Background: Variable ventilation improves respiratory function, but it is not known whether the amount of variability in tidal volume (VT) can be reduced in recruited lungs without a deterioration of respiratory system elastance.
Methods: Acute lung inflammation was induced by intratracheal instillation of lipopolysaccharide in 35 Wistar rats. Twenty-eight animals were anaesthetized and ventilated in volume-controlled mode. Lungs were recruited by random variation of VT (mean 6 ml kg(-1), coefficient of variation 30%, normal distribution) for 30 min. Animals were randomly assigned to different amounts of VT variability (n=7 for 90 min per group): 30, 15, 7.5, or 0%. Lung function, diffuse alveolar damage, and gene expression of biological markers associated with cell mechanical stress, inflammation, and fibrogenesis were assessed. Seven animals were not ventilated and served as controls for post-mortem analyses.
Results: A VT variability of 30%, but not 15, 7.5, or 0%, prevented deterioration of respiratory system elastance [Mean (SD) -7.5 (8.7%), P<0.05; 21.1 (9.6%), P<0.05; 43.3 (25.9), P<0.05; and 41.2 (16.4), P<0.05, respectively]. Diffuse alveolar damage was lower with a VT variability of 30% than with 0% and without ventilation, because of reduced oedema and haemorrhage. A VT variability of 30, 15, or 7.5% reduced the gene expression of amphiregulin, cytokine-induced neutrophil chemoattractant-1, and tumour necrosis factor α compared with a VT variability of 0%.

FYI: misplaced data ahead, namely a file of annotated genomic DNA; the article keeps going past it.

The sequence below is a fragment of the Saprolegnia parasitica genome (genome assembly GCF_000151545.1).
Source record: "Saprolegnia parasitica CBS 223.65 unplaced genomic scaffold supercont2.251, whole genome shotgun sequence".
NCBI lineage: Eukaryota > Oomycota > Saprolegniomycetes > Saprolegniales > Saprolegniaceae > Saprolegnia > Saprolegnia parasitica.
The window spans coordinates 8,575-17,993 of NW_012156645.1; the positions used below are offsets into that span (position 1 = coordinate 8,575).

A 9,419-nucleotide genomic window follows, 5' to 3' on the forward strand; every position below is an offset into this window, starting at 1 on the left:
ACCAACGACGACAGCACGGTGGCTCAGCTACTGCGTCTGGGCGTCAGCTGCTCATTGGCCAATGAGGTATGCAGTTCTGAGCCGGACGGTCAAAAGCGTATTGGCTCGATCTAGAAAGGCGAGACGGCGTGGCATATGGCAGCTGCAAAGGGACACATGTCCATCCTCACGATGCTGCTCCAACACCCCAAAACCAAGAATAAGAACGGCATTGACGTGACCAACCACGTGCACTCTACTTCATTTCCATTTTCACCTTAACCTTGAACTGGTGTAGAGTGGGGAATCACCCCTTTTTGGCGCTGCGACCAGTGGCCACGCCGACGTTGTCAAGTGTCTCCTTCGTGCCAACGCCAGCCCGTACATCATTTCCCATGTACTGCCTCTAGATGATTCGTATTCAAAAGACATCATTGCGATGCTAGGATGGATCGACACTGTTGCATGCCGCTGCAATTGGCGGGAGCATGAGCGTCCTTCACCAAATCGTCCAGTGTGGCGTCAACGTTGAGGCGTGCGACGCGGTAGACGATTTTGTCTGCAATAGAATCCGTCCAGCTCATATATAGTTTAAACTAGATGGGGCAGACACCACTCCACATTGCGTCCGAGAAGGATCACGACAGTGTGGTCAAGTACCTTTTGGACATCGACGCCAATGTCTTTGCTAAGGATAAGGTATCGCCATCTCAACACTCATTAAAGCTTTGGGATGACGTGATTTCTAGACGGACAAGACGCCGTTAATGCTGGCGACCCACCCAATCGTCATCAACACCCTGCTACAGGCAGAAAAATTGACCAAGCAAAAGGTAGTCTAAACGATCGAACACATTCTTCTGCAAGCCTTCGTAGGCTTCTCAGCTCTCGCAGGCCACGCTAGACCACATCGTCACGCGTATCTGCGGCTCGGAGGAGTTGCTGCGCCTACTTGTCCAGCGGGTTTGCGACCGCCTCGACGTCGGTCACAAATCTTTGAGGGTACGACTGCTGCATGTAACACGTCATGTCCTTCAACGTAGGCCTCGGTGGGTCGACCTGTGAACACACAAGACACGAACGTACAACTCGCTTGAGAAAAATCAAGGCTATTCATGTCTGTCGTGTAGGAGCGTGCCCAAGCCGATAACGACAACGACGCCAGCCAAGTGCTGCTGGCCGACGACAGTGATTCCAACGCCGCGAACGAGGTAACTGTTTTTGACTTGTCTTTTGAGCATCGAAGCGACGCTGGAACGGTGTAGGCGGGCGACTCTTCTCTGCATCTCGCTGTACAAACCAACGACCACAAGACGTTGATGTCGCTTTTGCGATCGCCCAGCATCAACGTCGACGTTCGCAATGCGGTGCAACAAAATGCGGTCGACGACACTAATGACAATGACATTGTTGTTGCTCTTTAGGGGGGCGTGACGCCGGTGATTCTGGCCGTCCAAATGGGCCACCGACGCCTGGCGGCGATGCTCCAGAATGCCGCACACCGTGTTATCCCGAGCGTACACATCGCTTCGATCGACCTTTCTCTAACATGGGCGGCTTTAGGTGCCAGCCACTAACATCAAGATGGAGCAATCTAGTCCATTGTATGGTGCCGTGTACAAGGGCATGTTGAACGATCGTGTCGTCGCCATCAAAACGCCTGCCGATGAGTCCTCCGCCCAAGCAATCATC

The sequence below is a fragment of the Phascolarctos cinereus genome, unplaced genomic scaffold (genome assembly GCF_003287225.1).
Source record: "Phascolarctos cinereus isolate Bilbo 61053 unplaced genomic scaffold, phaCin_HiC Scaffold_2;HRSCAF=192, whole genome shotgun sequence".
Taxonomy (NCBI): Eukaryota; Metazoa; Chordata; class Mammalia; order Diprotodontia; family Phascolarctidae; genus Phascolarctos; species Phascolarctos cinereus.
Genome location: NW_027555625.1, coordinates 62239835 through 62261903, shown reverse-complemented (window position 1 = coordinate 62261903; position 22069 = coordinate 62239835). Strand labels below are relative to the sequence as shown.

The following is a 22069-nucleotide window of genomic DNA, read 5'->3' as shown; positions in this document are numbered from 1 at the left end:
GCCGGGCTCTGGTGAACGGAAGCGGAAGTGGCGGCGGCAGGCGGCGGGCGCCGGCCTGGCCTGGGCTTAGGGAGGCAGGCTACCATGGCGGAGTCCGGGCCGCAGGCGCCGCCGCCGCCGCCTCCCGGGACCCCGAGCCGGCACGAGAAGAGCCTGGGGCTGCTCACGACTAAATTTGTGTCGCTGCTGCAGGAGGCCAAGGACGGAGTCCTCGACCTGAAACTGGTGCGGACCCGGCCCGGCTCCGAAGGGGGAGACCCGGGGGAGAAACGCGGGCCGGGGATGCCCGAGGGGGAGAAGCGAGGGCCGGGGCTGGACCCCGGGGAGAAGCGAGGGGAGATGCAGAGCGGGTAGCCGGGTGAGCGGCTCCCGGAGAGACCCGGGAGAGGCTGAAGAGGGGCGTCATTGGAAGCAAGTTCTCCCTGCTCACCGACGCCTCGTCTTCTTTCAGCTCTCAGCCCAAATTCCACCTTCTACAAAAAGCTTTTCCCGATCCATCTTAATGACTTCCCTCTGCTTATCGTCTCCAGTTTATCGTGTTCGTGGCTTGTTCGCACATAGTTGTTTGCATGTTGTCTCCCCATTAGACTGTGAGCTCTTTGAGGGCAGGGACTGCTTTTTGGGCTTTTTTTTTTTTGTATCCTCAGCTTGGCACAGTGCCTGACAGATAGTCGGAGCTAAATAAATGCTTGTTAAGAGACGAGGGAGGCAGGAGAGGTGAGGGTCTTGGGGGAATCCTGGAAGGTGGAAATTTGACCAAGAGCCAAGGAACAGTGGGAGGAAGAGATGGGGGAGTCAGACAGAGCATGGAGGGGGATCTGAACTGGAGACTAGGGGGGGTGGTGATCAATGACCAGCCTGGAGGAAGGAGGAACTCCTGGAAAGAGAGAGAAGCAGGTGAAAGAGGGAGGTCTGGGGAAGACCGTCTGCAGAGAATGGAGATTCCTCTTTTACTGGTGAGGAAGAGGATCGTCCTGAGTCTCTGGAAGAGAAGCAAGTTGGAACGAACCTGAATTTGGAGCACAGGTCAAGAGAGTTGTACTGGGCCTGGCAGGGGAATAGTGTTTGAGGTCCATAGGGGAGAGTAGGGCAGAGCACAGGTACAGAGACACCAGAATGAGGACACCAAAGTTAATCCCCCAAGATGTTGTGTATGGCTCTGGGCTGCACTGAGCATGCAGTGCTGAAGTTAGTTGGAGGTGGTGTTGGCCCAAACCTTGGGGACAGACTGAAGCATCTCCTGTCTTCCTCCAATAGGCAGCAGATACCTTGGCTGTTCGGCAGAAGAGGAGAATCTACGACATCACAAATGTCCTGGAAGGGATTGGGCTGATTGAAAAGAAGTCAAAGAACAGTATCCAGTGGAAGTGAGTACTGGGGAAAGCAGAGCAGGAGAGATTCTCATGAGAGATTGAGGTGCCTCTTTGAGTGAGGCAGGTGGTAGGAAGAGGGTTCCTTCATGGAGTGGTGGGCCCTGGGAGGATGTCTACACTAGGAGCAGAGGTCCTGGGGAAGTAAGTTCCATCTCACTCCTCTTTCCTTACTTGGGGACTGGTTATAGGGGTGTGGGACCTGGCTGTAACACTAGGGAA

Conclusions: In this model of acute lung inflammation, a VT variability of 30%, compared with 15 and 7.5%, was necessary to avoid deterioration of respiratory system elastance and was not associated with lung histological damage.
Keywords: Escherichia coli; inflammation; inspiratory positive-pressure ventilation; mechanical ventilation; respiratory mechanics.
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